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NY Court Rules Chimps Not Entitled to Rights

Wesley J. Smith


This case should have been laughed out of court. Instead, the bid by the radical Nonhuman Rights Project received a respectful ruling from a New York appeals court in its attempt to grant writs of habeas corpus to chimpanzees.

As I have noted, animals including chimps are not entitled to rights because none — by their very natures — are capable of assuming responsibilities or duties. The court followed that same line of thinking. From the ruling (my emphasis):

The asserted cognitive and linguistic capabilities of chimpanzees do not translate to a chimpanzee’s capacity or ability, like humans, to bear legal duties, or to be held legally accountable for their actions.

Petitioner does not suggest that any chimpanzee charged with a crime in New York could be deemed fit to proceed, i.e., to have the “capacity to understand the proceedings against him or to assist in his own defense” (CPL 730.10[1])…

Moreover, as noted in an amicus brief submitted by Professor Richard Cupp, nonhumans lack sufficient responsibility to have any legal standing, which, according to Cupp is why even chimpanzees who have caused death or serious injury to human beings have not been prosecuted.

Petitioner argues that the ability to acknowledge a legal duty or legal responsibility should not be determinative of entitlement to habeas relief, since, for example, infants cannot comprehend that they owe duties or responsibilities and a comatose person lacks sentience, yet both have legal rights. This argument ignores the fact that these are still human beings, members of the human community.

Laurence Tribe, the celebrated law professor, supported granting such rights to chimps. That is in furtherance of a very subversive animal rights agenda — known as “animal standing” — that would permit animals to sue (meaning, it would grant animal rights fanatics access to courts to further their own agendas).

The animal rights fanatics argued — as opponents of human exceptionalism always do — that since corporations are deemed persons, chimps should be too. Nope:

The underlying reasoning [of the case granting rights to corporations] was that the corporation’s property was really just the property of the individual shareholders who owned the corporation, and therefore should be protected in the same manner. Again, an acknowledgment that such laws are referenced to humans or individuals in a human community.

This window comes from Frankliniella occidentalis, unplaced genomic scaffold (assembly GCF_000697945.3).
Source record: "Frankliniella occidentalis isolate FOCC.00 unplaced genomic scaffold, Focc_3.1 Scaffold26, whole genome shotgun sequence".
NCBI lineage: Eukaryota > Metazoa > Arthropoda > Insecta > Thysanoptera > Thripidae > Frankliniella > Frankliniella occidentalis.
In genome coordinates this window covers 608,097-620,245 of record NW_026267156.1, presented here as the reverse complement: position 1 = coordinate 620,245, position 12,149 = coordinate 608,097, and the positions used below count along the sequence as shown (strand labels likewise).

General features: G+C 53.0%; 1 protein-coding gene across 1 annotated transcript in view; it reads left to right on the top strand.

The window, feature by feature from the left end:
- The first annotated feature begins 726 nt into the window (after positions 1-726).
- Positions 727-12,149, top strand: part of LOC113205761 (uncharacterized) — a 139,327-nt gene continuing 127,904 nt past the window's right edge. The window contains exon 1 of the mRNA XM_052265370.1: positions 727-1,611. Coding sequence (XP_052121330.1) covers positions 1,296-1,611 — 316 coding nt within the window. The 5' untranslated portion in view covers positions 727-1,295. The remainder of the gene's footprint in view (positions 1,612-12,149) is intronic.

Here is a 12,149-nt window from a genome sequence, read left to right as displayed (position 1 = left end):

Alarmingly, the court “lauded” the goal of establishing rights for animals. No, that is an anti-human objective that is in no way praiseworthy. Whatever standards are established for the proper humane care of animals — and certainly, they should be established — must always flow from our duties as humans, not the fiction that animals are capable of possessing rights.

This will not be the last case brought to establish animal personhood or human-style rights. May they all be dismissed out of hand as frivolous litigation and never again receive a respectful hearing in a court of appeals.

Photo: “Young chimp playing with the water,” by Tambako the Jaguar via Flickr.

Cross-posted at The Corner.

Wesley J. Smith

Chair and Senior Fellow, Center on Human Exceptionalism
Wesley J. Smith is Chair and Senior Fellow at the Discovery Institute’s Center on Human Exceptionalism. Wesley is a contributor to National Review and is the author of 14 books, in recent years focusing on human dignity, liberty, and equality. Wesley has been recognized as one of America’s premier public intellectuals on bioethics by National Journal and has been honored by the Human Life Foundation as a “Great Defender of Life” for his work against suicide and euthanasia. Wesley’s most recent book is Culture of Death: The Age of “Do Harm” Medicine, a warning about the dangers to patients of the modern bioethics movement.



animal rightsanimal standingchimpanzeeshuman exceptionalismLaurence TribeNonhuman Rights ProjectRichard Cupp